In an earlier interview, you spoke about changing the culture of the team to help junior players settle in the senior team. Could you elaborate on that?
To be honest, there isn’t much difference between the first team players and players coming up. The training in the domestic circuit has increased a lot, be it through Khelo India or hockey nationals. The level of hockey is almost the same as us I believe. When junior players come to the senior camps, sure they face some difficulties adapting to the structure, but they come prepared. It is important for the senior players to guide the junior players. Mistakes happen for everyone. At the senior level, you play for the team and adhere to the structure that the coach comes up with. So it becomes the responsibility of the senior players to make sure the junior players are able to learn and adapt to the structure. You also have to listen to them when they say something even if they are pointing out your own mistakes. Eventually, it helps the team.
I think communication is key between junior and senior players. There needs to be a level of comfort between all. I need to be ok with going to the junior players and telling them how they could have trained better on a particular day. Similarly, a junior player should feel ok approaching me for help when they need it. Ultimately, it falls on senior players like me to develop that comfort level. It becomes one of our duties towards the team. We are like a family where anyone can voice their opinions without fear.
As a senior player, how do you deal with the pressure of expectations?
Firstly, you need to understand the pressure you are under. Some can bring you down but some can liberate you. When you are on the pitch and you do not have your coach to guide you, then you need to make your own decisions. That pressure makes you a better player. As long as you are following the plan, nothing can go wrong. Mistakes happen but as long as you learn from them, the pressure makes you better.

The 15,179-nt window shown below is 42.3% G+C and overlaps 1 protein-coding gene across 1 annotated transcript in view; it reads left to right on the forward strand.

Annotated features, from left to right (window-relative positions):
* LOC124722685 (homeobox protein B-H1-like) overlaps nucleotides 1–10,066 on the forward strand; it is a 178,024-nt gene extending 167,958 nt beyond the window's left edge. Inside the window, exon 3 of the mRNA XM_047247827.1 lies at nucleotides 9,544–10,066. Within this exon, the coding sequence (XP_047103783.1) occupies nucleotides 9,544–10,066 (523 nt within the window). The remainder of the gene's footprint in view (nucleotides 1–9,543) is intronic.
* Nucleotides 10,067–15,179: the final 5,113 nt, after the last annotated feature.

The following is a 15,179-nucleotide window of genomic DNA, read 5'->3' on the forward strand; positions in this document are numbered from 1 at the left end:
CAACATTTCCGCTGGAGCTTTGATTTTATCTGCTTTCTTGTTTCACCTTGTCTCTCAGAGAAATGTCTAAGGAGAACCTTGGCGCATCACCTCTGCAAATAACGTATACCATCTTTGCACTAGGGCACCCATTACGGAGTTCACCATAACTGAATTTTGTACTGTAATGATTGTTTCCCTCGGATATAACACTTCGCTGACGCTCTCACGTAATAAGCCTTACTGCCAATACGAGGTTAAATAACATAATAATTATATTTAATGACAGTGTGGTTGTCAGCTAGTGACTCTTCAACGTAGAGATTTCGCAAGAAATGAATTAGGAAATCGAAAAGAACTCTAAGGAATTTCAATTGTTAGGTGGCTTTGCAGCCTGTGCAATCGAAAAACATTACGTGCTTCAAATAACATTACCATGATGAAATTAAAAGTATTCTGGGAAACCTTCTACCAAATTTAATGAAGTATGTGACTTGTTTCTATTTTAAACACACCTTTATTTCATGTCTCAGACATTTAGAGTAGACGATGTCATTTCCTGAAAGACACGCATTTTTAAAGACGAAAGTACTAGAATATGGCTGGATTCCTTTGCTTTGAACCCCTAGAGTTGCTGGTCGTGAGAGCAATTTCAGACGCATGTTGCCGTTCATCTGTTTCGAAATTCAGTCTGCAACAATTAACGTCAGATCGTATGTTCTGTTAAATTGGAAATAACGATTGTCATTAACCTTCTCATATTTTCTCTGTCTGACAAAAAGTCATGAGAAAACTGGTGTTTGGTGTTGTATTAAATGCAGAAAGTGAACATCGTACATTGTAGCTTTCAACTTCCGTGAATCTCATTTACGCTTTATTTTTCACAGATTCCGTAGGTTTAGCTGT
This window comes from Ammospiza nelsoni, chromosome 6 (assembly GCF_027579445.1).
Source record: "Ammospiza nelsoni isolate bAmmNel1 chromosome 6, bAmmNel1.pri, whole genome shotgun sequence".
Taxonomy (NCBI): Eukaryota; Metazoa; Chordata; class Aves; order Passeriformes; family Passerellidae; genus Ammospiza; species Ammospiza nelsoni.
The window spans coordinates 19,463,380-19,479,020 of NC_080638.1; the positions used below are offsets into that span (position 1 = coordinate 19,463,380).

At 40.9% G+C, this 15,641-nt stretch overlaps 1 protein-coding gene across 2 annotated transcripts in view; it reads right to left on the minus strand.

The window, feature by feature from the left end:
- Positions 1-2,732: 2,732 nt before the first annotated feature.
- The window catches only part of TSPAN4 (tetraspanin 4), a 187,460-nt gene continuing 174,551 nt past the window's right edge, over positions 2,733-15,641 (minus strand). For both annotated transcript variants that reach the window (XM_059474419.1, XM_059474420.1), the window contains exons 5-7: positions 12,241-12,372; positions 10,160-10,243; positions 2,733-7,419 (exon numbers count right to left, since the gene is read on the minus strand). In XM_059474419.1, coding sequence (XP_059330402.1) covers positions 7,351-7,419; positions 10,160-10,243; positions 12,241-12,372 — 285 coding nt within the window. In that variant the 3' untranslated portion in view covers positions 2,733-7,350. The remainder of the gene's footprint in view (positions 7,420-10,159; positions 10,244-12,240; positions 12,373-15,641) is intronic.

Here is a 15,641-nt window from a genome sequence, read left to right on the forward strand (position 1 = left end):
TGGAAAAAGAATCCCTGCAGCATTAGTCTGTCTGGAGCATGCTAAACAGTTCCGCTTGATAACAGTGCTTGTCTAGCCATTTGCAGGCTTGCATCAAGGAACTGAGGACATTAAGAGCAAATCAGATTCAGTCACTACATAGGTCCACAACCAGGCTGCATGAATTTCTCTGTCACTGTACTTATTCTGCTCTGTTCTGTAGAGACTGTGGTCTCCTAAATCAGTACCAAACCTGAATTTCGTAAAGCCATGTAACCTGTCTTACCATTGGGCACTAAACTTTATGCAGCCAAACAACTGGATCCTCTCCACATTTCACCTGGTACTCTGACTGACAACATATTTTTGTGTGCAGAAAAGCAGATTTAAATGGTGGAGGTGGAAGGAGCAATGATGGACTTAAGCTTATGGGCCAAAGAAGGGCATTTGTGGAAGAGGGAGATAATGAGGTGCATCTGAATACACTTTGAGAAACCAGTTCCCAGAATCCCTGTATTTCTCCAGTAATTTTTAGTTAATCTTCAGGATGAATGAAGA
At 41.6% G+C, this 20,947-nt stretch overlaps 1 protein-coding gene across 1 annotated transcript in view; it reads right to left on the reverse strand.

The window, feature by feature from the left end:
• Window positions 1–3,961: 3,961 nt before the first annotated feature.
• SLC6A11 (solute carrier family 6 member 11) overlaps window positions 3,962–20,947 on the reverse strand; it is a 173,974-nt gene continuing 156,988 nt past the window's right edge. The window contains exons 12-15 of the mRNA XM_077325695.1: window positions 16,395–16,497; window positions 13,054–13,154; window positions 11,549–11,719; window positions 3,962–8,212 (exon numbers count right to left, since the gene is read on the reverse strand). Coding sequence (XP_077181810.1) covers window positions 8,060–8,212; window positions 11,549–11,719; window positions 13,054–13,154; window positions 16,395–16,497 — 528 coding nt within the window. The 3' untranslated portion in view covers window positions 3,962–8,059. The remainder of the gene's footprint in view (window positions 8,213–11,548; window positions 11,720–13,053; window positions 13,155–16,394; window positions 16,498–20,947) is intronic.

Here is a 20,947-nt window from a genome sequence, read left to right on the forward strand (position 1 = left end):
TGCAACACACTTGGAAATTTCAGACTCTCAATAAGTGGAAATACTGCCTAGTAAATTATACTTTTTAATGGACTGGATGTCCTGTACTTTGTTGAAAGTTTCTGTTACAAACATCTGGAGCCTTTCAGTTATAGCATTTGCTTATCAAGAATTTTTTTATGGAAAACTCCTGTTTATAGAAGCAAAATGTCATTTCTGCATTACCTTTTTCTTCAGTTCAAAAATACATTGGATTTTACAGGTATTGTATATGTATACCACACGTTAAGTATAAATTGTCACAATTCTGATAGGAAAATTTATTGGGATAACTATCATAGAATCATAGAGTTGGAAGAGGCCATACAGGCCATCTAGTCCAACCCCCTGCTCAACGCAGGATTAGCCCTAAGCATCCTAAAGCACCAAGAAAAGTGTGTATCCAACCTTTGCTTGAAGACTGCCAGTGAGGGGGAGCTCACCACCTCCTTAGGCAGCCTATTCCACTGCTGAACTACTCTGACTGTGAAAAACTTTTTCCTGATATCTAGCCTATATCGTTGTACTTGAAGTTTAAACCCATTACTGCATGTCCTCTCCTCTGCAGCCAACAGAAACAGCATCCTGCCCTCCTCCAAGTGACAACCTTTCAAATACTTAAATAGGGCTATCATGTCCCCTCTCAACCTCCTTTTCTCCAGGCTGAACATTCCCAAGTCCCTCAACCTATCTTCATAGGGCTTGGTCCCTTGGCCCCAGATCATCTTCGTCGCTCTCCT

Something we have seen you do countless times, apart from scoring goals, is throwing yourself in the path of the ball in penalty corner routines to try and get the tiniest of deflections past the opposition. How does one prepare for such a risky maneuver?
It’s all about resilience. We should not be scared. My job as a forward is to be near the goal to make something of the penalty corner attempt. Sure the chances of being injured are there but you need to be resilient to still make that move. It’s not just me, there are many players in the team who take that role. Be it Lalremsiami or Nikki. Even if I am not there, there will be someone on the pitch to take that role.
Rani Rampal has been an icon in Indian hockey for years. She did play on the South Africa tour but has been left out once again. As someone who has played with her in so many matches, what do you make of Rani’s situation?
Rani’s contribution to Indian hockey has been immense. She had injuries but she worked really well on recovering from them and played well in South Africa. But a lot of youngsters are coming into the team. They are built differently and hungrier to make it to the senior team. Which means senior players like Rani and I have to perform consistently at a high level to stay in the team.
At the Tokyo Olympics, you became the first Indian women’s player to score a hat-trick at the marquee event. How do you compare life before and after Tokyo 2020?
Before Tokyo, I faced a lot of difficulties. I lost my father who was a constant support for me. I wasn’t able to go home because of the lockdown and I thought my world had come crashing down. My teammates helped me a lot then. Even with Covid restrictions in place, they ensured that someone was always there with me. They never made me feel alone. I have realised that whatever I have achieved so far is because of the support this team has given me.